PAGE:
We took a stroll passing the subtle art pieces by the bridge then the recently opened and trendy Odin and, finally reaching Mary Macleods' (www.marymacleod.ca) only retail location. Welcomed by the sweet smell of fudge, we all picked a shortbread to try right after walking in. Their light and simple Traditional was a great lighter choice, especially next to their Wheat Walnut which was packed with nuts and hints of spices.
Next stop was St John's bakery (www.stjohnsbakery.com), another great gem on our tour. Their purpose of their existence is a sweet one - proceeds go to support the local community mission next door. Watch out for their aged and noisy loaf slicer. When working, it is a complete attention grabber, not letting anyone else say a word. We peeked into their behind-the-scenes space and tasted fresh, one-of-a-kind breads.
We slowly made our way to Riverside, getting to Ambiance Chocolate (ambiancechocolat.ca). Suzanne pointed out the Riverdale's BIA and some conceptual graffiti art under the bridge. We were just in the mood for some of their truffles, further giving in to our taste buds. Everyone got to try two, followed by a refreshing cup of cold and thick liquid Chocolate! One forget-me-not truffle is their Scotch Whisky Caramel. Maybe you can get buzzed if you have a dozen of these….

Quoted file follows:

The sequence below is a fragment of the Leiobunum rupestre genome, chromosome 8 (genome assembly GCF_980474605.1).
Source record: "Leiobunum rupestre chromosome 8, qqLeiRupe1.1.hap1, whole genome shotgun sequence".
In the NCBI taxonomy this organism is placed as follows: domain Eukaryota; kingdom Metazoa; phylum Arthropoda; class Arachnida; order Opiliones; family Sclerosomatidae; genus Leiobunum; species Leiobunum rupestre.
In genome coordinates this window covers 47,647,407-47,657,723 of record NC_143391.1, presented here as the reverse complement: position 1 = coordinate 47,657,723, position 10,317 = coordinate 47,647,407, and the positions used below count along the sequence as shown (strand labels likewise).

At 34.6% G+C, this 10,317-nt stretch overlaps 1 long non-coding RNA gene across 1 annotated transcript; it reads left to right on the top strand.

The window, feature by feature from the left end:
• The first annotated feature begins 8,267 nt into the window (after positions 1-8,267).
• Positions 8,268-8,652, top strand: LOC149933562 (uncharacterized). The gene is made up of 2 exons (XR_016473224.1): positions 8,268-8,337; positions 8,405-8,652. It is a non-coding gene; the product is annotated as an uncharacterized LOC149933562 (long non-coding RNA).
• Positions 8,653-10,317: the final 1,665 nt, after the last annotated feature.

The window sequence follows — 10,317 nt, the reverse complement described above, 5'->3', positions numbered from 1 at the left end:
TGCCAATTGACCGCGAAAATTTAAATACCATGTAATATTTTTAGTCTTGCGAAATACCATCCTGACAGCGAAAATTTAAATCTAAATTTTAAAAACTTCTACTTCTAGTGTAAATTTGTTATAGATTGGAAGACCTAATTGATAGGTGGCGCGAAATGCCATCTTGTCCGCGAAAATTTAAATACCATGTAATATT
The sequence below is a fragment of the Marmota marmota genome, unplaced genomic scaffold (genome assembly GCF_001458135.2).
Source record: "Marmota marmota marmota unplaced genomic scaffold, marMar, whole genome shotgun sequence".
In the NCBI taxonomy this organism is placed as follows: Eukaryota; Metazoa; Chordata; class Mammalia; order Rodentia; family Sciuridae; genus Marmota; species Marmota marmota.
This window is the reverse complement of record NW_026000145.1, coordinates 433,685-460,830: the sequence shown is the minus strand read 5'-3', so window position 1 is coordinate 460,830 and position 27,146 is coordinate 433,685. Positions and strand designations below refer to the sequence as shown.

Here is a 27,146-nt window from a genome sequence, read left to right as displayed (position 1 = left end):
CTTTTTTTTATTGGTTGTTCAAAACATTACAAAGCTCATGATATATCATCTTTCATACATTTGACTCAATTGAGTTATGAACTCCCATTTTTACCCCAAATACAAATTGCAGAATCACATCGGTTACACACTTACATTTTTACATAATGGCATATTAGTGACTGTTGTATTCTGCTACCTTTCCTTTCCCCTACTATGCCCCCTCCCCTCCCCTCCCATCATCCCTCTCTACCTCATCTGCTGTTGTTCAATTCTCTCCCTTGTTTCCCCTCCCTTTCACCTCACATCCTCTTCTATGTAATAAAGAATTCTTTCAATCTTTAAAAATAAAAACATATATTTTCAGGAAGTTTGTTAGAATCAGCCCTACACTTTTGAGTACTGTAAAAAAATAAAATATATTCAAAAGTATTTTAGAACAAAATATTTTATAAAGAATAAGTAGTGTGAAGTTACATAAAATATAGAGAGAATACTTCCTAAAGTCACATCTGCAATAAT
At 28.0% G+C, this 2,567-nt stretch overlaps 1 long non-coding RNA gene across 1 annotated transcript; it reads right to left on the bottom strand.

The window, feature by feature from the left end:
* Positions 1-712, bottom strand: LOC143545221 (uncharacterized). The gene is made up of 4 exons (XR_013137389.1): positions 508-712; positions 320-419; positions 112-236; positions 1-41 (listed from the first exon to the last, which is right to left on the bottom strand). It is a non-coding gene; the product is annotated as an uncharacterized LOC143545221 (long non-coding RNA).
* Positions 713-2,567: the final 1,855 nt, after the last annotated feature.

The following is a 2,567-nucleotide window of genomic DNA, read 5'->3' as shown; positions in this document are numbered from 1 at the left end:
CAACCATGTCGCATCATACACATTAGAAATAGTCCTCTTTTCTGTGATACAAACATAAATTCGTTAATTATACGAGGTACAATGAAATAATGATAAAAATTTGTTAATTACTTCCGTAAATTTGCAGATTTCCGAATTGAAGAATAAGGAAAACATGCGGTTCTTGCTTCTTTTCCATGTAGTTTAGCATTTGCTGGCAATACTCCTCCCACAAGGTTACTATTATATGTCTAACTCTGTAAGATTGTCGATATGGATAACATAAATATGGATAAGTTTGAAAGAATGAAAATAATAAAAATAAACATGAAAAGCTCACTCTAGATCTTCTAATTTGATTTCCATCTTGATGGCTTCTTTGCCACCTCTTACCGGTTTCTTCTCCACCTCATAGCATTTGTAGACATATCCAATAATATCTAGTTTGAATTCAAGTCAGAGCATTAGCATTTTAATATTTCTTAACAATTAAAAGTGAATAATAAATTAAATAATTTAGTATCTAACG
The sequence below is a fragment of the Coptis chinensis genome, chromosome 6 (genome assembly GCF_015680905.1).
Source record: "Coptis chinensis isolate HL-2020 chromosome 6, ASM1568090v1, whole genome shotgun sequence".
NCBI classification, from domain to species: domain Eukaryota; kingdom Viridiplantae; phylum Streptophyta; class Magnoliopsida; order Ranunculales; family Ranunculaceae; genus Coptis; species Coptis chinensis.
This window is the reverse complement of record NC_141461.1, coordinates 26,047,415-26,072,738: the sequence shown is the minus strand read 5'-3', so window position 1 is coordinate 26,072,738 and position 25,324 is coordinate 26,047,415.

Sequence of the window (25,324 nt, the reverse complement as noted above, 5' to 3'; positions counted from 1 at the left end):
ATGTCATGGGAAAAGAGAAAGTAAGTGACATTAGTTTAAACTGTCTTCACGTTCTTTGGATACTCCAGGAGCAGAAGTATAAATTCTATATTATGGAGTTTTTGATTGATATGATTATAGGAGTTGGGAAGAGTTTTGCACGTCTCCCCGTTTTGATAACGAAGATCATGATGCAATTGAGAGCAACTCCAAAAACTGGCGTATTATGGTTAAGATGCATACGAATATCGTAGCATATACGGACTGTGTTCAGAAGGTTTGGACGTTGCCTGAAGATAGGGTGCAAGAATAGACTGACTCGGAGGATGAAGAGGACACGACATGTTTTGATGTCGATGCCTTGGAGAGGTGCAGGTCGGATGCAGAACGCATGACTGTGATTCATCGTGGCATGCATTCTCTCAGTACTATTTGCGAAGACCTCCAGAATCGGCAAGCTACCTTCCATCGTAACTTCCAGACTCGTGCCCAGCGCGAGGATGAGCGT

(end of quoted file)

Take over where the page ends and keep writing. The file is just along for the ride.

We finally made our way to the next coffee stop, the new, lofty location of Boxcar Social (www.boxcarsocial.ca) in the East end. The tour took an hour stop there for a full coffee experience. Our barista was a curious one, with a mathematical approach to the craft of coffee. We tried three cups of coffees, which we watched get ground and poured-over brewed. Each one was Ethiopian from two different locations and variations of processes pre-roasting - natural and washed. The brewing process took some time, but felt quite therapeutic and Zen (observing from the side anyway). While tasting, we learned that or barista (and perhaps Boxcar Social in general) have a relatively purist view of working with coffee. They believe that certain coffee beans only can be roasted a certain way. One bean cannot be both light and medium roast. Another curious fact that we learned here was that milks adds fats to the coffee when covering the tongue with an insulating coat masking the flavor of coffee.
Last but not least, we finished our tour at the nearby new Purple Penguin (www.purplepenguincafe.com) cafe. The owner June, really put her heart into this cafe. We tried their apple fritters as well as some of their wooden fried bagels specialty. Cheri and I were quite tempted by their menu and decided to stay for lunch. Watch out for our next post with a more in-depth review.
During out walks, we learned from Suzanne that Savour Toronto specializes in food tours. That explained the healthy mix in of bakeries and pastries on our coffee tour. However, we (no doubt) really enjoyed ourselves during this half day tour. Suzanne's holistic historic and cultural approach made this experience one-of-a-kind for us. We are already planning who to give this tour as a present to.